Last week, Auburn students and faculty marched around campus chanting, “No grad tax,” a protest against the tax bill being put forth by the GOP.
As the protest entered the Student Center, the typical disdain toward protests bubbled up in onlookers.
People openly ridiculed the protest, asking why such a display was necessary.
To those who haven’t figured out why there is need for such protests, we offer an answer: this tax bill is an attack on the noble institutions of education in this country, it is fiscally irresponsible and it was executed in a manner that undermines our democracy.
The House has its own version of the bill and the Senate has a separate but similar version. Right now, the bills are in conference committee, where the two will be reconciled and made into a final bill.
Recently, a poll from Pew Research Center found 72 percent of Democrats view colleges positively while 58 percent of Republicans view colleges negatively.
Unsurprisingly, Republican legislators have become increasingly tempted to undermine higher education.
This tax bill is illustrative of these shifting views. It would tax private university endowments, which Harvard President Drew Faust said, “would disadvantage universities in the charitable sector, and — in targeting universities — weaken the nation’s strongest contributors to medical cures, economic innovation, job creation, scholarship, and access to higher education for students of all economic backgrounds who will shape our future.”
By taking away some of the money universities use for scholarships, it would push more lower and middle class people away from attending college, which hinders our country’s competitiveness in international markets.
On top of that, the House bill would remove a tax deduction of up to $2,500 on student loan interest, thereby exacerbating one of the greatest economic challenges young adults face. The Senate bill, thankfully, leaves the deduction intact.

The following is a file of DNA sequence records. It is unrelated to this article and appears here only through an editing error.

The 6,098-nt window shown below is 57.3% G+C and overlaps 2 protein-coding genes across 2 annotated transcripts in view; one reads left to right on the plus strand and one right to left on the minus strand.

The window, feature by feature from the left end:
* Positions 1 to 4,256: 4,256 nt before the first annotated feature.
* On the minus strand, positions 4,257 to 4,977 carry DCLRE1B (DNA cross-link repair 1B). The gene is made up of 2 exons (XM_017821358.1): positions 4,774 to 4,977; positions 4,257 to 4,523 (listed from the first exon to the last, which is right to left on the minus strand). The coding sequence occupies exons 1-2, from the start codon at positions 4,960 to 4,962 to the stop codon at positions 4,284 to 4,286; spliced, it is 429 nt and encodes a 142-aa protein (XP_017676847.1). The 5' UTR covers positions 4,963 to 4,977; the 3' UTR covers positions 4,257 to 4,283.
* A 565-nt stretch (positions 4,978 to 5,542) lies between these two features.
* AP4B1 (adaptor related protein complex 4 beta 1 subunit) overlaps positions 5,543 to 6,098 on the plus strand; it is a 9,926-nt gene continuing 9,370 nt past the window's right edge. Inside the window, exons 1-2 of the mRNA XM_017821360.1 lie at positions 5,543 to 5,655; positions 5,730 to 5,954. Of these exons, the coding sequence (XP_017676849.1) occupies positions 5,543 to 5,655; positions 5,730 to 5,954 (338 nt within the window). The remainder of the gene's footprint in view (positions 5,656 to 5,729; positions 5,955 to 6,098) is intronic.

However, the final version of the bill may end up following the House’s plan, depending on negotiations during conference committee.
Additionally, the House’s version of the bill would remove a $250 tax deduction for teachers who buy their own school supplies.
The Senate bill, however, would increase the deduction to $500, a provision we support.
Again, the issue is that the House’s provision could be in the final bill, which would be a slap in the face of the hard working teachers all across our country.
The Joint Committee on Taxation (JCT), a nonpolitical congressional committee filled with Ph.D economists, attorneys and accountants, estimated that the tax plan would add $1 trillion to federal deficits over a decade.
And that’s accounting for projected growth resulting from the plan, which is estimated to be only about 0.8 percent over the next decade — an average of less than an additional 0.1 percent each year.
Along with plunging our country further into debt, the bill would remove a key provision in the Affordable Care Act: the individual mandate.
Doing so would raise premiums on insurance holders, which would force many people to lose their insurance.
Substance aside, the bill was crafted under shady circumstances — the usual smoke that accompanies special interests being prioritized over the general welfare of citizens.
Written by Republican leaders behind closed doors, the nearly 500 page bill was put forth at the last minute with no time for legislators to consider every part of it.
Handwritten additions covered the final draft, a testament of its shoddy preparation.
If this level of preparation is unacceptable for a student turning in the final draft of a paper, why do we allow some of the most consequential business in our country to operate this way?
This practice is gross incompetence at best and a malicious attack on our democratic process at worst. It invites bad governance to take root in our country, and quietly acquiescing to it is a sign of crippled leadership.
Far too many of our leaders vote on bills they don’t know or understand the contents of — all because of political expediency and negligence.
As long as legislators get their desired piece of the pie, often in the form of benefits designed to appease their constituents for future elections, they’re fine with whatever else is in the bill — even if, on balance, it is harmful for our country as a whole.
This tax bill is a mistake both in substance and execution; only political desperation could beget such a disgrace.
Instead of vying for a last minute political victory, our leaders need to reclaim their duty to promote an economy that works for the general welfare of our nation — a task that seems largely kicked aside as leaders become more and more focused on election optics than public service.
We ask that our University openly stands with our students and for the pursuit of education writ large by openly condemning this blatant attack on educators, students and everyday Americans.